The Jewish Museum of Hohenems maintains close relations to the descendants of Hohenems’ Jews in the whole world.
The network of the Hohenems Diaspora forms an important dimension of the museum’s activities – and for the descendants a meaningful bridge between past and present. Within and between these families intensive communication has emerged since the founding of the museum in 1991 and, in particular, the American Friends of the Jewish Museum Hohenems in 1998. The Museum supports descendants in their genealogical research and in the process of finding relatives all over the world. Since the grand reunion of 1998 with more than 160 participants, and various other family reunions, this close relation with the descendants has also informed the exhibitions and programs of the museum.
The History of the Hohenems Diaspora
From the 17th to the 19th century, the Jews of Hohenems were forced to marry into other communities (from Southern Germany down to Italy) and to migrate throughout Western, Middle and Southern Europe, as the number of allowances to marry and settle in Hohenems was severely restricted to 90 families.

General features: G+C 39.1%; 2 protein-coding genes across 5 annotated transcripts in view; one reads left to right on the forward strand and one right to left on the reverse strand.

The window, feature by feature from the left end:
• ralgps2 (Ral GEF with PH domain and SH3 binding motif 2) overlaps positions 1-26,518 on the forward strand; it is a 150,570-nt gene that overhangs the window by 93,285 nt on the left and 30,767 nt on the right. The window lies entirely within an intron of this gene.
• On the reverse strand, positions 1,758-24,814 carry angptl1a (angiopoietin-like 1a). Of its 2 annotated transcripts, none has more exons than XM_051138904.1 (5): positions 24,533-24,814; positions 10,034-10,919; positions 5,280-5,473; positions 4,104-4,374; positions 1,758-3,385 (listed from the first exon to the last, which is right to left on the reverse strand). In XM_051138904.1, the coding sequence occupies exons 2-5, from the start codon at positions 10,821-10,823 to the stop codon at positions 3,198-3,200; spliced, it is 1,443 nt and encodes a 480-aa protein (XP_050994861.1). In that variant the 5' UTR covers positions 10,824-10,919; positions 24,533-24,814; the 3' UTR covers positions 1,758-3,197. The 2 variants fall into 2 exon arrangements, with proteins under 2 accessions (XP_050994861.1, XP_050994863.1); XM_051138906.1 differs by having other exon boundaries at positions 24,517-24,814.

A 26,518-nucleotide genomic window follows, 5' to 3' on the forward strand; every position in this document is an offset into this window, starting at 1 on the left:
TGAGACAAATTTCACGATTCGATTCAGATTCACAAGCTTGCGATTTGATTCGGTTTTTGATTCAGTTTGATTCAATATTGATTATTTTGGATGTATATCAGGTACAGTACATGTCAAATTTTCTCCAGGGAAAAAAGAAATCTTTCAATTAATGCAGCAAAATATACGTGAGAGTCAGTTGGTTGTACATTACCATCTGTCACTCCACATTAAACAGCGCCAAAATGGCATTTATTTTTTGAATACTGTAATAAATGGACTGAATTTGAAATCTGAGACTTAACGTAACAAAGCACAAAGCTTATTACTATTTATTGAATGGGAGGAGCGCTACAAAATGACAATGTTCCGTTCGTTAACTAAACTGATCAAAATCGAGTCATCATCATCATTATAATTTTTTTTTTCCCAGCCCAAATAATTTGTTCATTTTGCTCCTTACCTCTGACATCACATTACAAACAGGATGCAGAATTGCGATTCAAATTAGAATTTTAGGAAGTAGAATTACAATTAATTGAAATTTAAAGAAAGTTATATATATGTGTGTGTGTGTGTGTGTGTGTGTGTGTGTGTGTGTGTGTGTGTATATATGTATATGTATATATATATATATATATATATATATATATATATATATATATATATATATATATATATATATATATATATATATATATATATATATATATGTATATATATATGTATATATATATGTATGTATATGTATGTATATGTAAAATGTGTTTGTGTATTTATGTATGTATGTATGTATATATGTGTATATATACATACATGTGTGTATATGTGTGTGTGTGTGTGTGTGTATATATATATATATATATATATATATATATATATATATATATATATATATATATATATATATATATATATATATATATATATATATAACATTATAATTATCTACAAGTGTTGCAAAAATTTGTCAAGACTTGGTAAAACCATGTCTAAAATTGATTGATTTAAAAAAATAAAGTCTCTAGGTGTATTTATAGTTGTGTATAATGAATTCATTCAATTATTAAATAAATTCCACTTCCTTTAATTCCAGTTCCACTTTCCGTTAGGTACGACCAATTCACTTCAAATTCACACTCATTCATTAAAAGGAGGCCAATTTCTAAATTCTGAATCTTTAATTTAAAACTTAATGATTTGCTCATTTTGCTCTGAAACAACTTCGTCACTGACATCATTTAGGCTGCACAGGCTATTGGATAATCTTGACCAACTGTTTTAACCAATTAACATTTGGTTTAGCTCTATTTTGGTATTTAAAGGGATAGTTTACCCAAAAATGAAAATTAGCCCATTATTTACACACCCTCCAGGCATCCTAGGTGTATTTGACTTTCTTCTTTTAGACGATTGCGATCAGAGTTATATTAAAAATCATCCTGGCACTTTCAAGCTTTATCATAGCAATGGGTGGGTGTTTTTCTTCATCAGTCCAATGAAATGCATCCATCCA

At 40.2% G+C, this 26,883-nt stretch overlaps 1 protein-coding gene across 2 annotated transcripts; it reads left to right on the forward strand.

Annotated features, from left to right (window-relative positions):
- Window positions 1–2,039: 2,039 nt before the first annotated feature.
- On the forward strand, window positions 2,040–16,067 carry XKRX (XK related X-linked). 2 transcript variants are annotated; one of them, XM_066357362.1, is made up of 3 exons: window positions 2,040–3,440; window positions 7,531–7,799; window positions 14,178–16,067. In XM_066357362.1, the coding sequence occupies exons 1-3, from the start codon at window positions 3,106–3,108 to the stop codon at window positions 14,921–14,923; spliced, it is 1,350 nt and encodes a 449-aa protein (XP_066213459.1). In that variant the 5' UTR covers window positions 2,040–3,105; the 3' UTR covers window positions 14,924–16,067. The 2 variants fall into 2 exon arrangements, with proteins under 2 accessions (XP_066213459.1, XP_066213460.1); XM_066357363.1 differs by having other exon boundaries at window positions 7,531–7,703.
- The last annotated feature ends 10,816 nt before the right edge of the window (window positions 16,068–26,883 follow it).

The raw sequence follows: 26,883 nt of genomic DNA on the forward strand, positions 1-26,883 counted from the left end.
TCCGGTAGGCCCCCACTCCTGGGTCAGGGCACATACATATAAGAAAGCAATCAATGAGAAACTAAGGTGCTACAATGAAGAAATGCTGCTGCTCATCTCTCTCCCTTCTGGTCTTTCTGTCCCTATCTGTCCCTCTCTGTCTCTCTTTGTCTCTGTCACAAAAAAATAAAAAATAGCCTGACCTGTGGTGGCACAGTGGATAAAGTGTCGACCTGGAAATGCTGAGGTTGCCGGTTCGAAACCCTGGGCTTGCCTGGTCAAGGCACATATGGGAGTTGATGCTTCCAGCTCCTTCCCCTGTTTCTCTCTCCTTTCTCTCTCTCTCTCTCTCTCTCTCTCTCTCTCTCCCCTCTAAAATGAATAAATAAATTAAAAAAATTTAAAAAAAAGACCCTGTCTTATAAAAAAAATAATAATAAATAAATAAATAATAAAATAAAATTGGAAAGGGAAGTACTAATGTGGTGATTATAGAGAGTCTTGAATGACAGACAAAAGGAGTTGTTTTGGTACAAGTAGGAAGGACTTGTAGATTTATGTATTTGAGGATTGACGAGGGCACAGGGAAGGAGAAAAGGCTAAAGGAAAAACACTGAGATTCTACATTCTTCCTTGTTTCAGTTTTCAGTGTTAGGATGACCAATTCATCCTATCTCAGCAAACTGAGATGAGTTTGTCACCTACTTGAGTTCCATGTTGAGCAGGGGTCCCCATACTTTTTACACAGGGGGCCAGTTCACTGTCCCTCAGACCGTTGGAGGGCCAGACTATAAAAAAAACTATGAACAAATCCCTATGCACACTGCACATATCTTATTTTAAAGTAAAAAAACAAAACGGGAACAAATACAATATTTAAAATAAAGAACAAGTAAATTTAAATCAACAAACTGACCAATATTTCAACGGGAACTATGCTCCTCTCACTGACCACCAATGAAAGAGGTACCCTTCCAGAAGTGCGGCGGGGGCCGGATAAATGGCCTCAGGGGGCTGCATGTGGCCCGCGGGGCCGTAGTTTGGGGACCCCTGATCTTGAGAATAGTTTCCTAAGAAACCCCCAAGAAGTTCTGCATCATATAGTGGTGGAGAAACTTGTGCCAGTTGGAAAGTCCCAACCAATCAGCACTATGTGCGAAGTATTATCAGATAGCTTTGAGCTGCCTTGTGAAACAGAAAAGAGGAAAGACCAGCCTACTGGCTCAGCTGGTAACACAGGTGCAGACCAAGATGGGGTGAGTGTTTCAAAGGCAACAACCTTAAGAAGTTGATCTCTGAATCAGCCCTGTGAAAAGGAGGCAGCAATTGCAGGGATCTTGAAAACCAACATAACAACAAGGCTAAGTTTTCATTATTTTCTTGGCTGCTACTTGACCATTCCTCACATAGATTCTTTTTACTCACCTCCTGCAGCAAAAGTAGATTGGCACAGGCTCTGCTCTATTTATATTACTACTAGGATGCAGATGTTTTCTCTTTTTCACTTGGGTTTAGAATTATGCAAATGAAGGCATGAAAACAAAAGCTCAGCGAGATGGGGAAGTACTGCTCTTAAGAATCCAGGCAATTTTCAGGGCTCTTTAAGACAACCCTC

After the 1860s, the legal situation in Switzerland and Austria improved substantially. In St. Gall (1863) and in all of Switzerland (1866), Jews now were allowed to settle, and in Tyrol and the rest of Austria with the new constitution of 1867, Jews were granted equal rights to marry and settle anywhere. As a result, many Jewish families left Hohenems for good. By the end of the century, the Jewish community, once more than 550 souls, melted down to less than 100, while newly founded communities in places like St. Gall, Merano or Triest were formed by many Jews from Hohenems as well as other places.
Many families migrated this way to Switzerland, Southern Tyrol, Germany or Italy. Since the early 19th century, Jews from Hohenems also went overseas in large numbers. Today, their descendants live in the US and Switzerland, in Australia and Italy, in Great Britain, Israel and Spain, France and Belgium, but also in Germany and Austria.
They form a Hohenems Diaspora, that even after persecution, deportation and murder of the last Hohenems’ Jews in the Holocaust, is deeply affected by the memory of 300 years of life in a flourishing community in Hohenems. Many of them aren’t Jews anymore for several generations, but they still feel like part of this Diaspora. In 2017, on the occasion of the 400th anniversary of the Hohenems Letter of Protection of 1617, the third and largest reunion to date took place with 180 participants.